From Crowdfunding to Cannes, An Inside Story of New Chilean Film ‘Camaleón’| 24 May, 2016
I write this having just about recovered from Cannes, where Camaleón [of which I am the producer] screened at the Marché du Film ahead of its Chilean première later this year.
It’s no secret that Chilean film has been thriving in recent years, with film-makers such as Pablo Larraín (Neruda, The Club, No), Sebastian Silva (Crystal Fairy & The Magical Cactus, The Maid), Sebastian Lelio (Gloria), Alejandro Fernández Almendras (Much Ado About Nothing, To Kill a Man) and Matías Bize (La Memoria del Agua) bringing international acclaim and the country’s first Oscar nomination.
This success comes despite challenges faced when it comes to financing projects. With a dependency on government grants, talented Chilean film-makers are left playing with probability in politicised funding contests. Alejandro Fernández Almendras summed it up earlier this year, in an interview ahead of Much Ado About Nothing’s première at the Berlinale: “We’ve become a country of people making things in spite of adversity. This year four Chilean films are going to Berlin and only one of them was supported by the government.”
Camaleón is the debut feature from Chilean director Jorge Riquelme Serrano, who is also the film’s writer and executive producer. The film is a drama with social issues at its core – from sexuality and gender to class and power structures – all underpinned by a strong sense of Chilean identity that authentically presents these universal themes. Camaleón invites us into the darkest corners of the human mind as an unexpected guest interrupts a couple’s last day together, transforming their peaceful farewell.
The film features outstanding performances from an ensemble cast, made up of some of Chile’s top acting talent: from accomplished theatre actors Paula Zúñiga and Paulina Urrutia (also Chile’s Minister of Culture between 2006 and 2010) to seasoned actor Alejandro Goic (The Club, No, Gloria, The Maid) and rising star Gastón Salgado in the lead role.
During the early development of Camaleón we made the decision to bypass Chile’s traditional funding channels, opting instead for crowd-funding, an approach not commonly employed or widely known in the country in 2014. This required an innovative approach to production, devised by director Jorge Riquelme Serrano, in order to contain the budget and allow us to work on our own terms.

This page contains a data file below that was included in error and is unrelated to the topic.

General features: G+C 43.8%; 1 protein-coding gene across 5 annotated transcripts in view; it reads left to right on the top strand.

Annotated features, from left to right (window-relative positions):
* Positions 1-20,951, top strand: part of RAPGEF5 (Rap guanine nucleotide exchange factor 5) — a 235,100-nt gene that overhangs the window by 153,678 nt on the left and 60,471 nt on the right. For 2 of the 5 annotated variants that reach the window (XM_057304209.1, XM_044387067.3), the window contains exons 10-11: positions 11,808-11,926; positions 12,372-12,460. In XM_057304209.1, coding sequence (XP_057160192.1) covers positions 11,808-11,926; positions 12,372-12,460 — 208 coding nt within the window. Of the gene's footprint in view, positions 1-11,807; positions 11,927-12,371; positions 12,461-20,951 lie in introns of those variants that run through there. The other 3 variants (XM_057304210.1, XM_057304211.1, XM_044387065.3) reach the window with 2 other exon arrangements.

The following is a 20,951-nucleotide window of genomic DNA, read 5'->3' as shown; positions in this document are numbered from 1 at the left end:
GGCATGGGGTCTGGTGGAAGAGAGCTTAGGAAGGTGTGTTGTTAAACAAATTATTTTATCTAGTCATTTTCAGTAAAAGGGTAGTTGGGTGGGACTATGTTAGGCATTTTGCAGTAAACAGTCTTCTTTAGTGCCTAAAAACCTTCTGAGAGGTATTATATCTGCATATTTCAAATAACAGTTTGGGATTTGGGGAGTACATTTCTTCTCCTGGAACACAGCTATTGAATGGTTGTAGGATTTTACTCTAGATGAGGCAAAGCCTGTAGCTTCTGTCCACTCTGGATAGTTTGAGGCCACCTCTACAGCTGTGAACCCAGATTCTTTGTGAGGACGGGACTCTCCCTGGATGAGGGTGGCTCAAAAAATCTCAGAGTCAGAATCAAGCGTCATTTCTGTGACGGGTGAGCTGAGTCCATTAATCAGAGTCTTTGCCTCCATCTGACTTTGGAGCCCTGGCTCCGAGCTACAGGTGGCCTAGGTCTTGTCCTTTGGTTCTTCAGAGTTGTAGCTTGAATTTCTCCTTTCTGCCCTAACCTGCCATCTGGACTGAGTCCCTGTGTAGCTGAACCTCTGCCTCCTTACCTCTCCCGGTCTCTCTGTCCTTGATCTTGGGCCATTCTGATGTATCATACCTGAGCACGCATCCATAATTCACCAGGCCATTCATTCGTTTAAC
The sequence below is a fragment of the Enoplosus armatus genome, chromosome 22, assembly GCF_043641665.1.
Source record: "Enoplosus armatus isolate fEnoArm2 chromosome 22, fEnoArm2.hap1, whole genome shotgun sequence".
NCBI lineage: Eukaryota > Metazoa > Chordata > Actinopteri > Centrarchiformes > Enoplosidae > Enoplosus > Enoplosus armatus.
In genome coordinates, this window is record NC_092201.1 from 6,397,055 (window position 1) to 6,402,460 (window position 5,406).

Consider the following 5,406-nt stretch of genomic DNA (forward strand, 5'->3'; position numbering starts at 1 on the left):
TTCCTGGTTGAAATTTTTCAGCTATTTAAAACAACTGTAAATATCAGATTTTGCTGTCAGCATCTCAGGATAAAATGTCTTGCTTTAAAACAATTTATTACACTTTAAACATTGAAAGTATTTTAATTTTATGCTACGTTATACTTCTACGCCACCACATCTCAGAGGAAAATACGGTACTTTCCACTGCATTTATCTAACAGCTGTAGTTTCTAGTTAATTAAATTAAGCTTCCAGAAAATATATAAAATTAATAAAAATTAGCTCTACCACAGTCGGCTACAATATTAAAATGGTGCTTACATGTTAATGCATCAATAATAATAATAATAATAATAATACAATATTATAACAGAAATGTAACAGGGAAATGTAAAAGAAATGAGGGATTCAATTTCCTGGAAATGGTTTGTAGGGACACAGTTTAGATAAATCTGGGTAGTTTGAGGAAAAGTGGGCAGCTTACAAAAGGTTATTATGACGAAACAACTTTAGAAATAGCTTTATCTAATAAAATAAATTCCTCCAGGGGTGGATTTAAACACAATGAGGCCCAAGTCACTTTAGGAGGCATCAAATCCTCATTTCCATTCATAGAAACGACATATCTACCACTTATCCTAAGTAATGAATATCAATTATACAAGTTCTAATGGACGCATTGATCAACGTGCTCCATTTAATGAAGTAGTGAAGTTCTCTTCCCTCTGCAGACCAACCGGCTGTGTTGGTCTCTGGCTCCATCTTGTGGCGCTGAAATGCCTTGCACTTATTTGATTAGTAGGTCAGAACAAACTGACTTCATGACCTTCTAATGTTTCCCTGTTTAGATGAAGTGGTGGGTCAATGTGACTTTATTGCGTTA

This gave us the opportunity to build an audience and bring people into the film-making process, sharing an intimate look at the production largely inaccessible to those outside of the industry. Our work has generated national press, widespread word of mouth and a social media community that continues to thrive and grow.
The film had a fantastic reception at Work In Progress competitions across Latin America towards the end of 2015, winning post-production prizes at Ventana Sur film market in Buenos Aires, the Havana Film Festival and FLICC in Mexico City. These prizes funded the film’s post-production, which was completed by Labo Digital in Mexico City only two weeks before our screening at Cannes.
Laberinto is a new production company based in Santiago, Chile. We are a collective of film-makers and artists dedicated to making films with a social perspective born from the firm belief that art can contribute to building a better society. We are not alone in our resourcefulness and have since seen a growth in Chilean films undertaking crowd-funding, which can only serve to empower creators and serve audiences keen for a deeper level of involvement in film. We will continue to seek innovative ways of producing and distributing film as Latin American cinema continues to find its voice and the strength to stand on its own.
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